FX CEO John Landgraf updates his forecast on ‘too much TV,’ talks Netflix

FX Chief Executive John Landgraf speaks at the Television Critics Assn. gathering in Pasadena on Saturday.

FX Chief Executive John Landgraf speaks at the Television Critics Assn. gathering in Pasadena on Saturday.

(Frederick M. Brown / Getty Images)

The man who ignited the “too much television” discussion six months ago has an update to his thoughts on the state of television.

FX Chief Executive John Landgraf appeared before reporters Saturday at the Television Critics Assn. press tour in Pasadena, where he updated his earlier prediction that “2016 or 2017” is when we would reach “peak TV.”

Landgraf said he suspects the number of original TV series would see another increase in 2016.


“I don’t see a collapse but a contraction,” Landgraf said of what the TV glut will look like beyond that. “There still is going be a lot of TV for the foreseeable future.”

The network recently released research data that noted the number of original scripted series reached an all-time high in 2015 with 409. Landgraf said the number upon further inspection was closer to 412.

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“Counting TV shows is like counting lemmings,” he said. “You can’t even count the number of TV shows accurately. Hopefully they won’t run off a cliff and into an ocean.”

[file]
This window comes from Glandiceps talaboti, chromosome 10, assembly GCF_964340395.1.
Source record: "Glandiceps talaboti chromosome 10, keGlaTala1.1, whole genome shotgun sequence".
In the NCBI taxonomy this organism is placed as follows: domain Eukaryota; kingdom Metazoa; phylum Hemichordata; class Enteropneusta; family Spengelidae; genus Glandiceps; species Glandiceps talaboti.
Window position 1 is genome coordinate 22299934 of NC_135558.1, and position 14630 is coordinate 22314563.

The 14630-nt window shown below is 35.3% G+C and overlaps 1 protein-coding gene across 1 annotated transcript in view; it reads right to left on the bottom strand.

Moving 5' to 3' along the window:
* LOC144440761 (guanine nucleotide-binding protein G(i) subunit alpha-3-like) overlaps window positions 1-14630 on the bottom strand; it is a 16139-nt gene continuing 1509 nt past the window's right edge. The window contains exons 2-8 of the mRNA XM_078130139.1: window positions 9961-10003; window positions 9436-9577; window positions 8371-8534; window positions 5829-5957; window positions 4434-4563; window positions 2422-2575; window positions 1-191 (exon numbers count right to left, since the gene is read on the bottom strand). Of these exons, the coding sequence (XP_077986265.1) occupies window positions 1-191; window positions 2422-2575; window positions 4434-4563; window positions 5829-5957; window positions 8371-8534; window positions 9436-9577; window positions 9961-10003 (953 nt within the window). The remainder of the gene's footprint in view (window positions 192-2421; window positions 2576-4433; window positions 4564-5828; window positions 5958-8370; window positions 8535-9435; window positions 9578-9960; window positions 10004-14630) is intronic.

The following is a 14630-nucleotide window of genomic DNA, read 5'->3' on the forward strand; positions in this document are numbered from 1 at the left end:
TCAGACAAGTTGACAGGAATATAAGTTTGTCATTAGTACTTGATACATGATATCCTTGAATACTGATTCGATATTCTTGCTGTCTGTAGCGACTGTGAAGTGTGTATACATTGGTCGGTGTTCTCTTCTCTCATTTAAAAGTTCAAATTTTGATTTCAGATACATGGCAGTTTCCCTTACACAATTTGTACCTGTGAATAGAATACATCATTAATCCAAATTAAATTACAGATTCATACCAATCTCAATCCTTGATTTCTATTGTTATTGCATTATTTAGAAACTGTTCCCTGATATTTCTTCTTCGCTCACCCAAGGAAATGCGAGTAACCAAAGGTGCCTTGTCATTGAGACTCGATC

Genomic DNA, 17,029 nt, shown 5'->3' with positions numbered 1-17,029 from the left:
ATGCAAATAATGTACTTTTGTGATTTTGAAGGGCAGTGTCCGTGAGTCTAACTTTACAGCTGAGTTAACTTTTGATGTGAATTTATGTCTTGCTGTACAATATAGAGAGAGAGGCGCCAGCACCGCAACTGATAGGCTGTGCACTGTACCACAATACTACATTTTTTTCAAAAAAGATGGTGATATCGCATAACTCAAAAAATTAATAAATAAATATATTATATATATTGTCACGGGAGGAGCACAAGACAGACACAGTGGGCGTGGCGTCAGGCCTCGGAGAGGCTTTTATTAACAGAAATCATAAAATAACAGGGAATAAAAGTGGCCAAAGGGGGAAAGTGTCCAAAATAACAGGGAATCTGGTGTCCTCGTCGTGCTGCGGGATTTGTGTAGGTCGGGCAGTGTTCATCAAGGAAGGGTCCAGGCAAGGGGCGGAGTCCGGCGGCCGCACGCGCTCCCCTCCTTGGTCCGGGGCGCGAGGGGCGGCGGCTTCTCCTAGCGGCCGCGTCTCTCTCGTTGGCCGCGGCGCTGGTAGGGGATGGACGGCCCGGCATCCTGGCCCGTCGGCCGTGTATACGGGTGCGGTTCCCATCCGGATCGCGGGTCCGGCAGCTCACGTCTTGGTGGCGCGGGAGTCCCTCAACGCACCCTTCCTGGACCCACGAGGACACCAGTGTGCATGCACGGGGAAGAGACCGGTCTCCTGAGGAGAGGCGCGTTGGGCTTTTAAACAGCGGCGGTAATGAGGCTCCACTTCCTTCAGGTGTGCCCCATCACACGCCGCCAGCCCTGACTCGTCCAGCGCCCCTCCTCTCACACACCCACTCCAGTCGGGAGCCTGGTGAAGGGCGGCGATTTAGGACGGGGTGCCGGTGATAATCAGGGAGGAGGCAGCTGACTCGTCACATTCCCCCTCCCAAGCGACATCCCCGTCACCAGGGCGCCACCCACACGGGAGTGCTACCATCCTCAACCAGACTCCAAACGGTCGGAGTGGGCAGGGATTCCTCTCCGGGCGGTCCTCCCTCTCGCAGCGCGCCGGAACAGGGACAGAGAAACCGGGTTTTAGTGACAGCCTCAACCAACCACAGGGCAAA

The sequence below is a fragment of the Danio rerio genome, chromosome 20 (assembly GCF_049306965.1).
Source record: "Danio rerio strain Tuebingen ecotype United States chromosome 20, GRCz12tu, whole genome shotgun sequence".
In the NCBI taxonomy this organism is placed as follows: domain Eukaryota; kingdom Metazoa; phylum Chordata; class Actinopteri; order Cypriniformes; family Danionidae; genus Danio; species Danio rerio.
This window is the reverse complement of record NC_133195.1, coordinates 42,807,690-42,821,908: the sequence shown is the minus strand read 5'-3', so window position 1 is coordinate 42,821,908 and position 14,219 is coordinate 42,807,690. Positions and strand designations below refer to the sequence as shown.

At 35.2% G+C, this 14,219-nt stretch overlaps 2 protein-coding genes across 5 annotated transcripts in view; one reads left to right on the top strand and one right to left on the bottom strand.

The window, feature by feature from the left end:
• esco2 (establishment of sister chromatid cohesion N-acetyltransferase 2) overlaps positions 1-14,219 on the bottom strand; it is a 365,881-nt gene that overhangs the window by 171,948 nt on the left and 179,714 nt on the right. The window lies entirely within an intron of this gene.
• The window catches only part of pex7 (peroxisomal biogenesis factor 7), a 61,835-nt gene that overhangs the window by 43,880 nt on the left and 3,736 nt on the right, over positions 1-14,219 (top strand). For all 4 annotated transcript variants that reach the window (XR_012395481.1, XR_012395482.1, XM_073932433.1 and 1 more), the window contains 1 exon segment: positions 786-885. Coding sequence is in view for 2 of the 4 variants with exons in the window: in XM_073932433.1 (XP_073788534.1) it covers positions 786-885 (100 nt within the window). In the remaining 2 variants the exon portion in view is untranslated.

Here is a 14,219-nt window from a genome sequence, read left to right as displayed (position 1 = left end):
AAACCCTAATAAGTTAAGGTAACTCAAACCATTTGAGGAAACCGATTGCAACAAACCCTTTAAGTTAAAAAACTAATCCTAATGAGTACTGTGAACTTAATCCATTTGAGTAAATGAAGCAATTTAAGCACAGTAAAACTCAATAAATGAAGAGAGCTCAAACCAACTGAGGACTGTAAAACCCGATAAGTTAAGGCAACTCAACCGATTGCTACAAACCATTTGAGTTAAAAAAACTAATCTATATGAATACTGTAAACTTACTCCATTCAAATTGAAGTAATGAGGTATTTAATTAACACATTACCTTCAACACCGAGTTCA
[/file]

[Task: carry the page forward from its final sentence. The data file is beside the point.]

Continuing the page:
Landgraf added that the “level of labor it takes to actually watch enough television to have a sense of the whole ecosystem” is hard. The surplus of shows battling for viewer attention, coupled with shifting viewing habits, is becoming harder to manage.

Landgraf acknowledged FX’s linear ratings adversity. The network was down 13% in total viewers year-to-year. He also pointed out that FX was the first to stop reporting overnight ratings, a change other networks have implemented in recent months.


The cable executive also reiterated his view that Netflix should release the viewership data of its shows, referencing Edward Snowden when discussing the streaming giant’s close-to-the-chest approach its viewership numbers.

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“I can understand the debate of secrecy sparked by Edward Snowden,” Landgraf said. “There’s probably some data, some information that is a national security issue, so the apparatus can keep secret. I don’t feel the same way about TV data. It’s like sports scores; it should be public. It will be at some point.”

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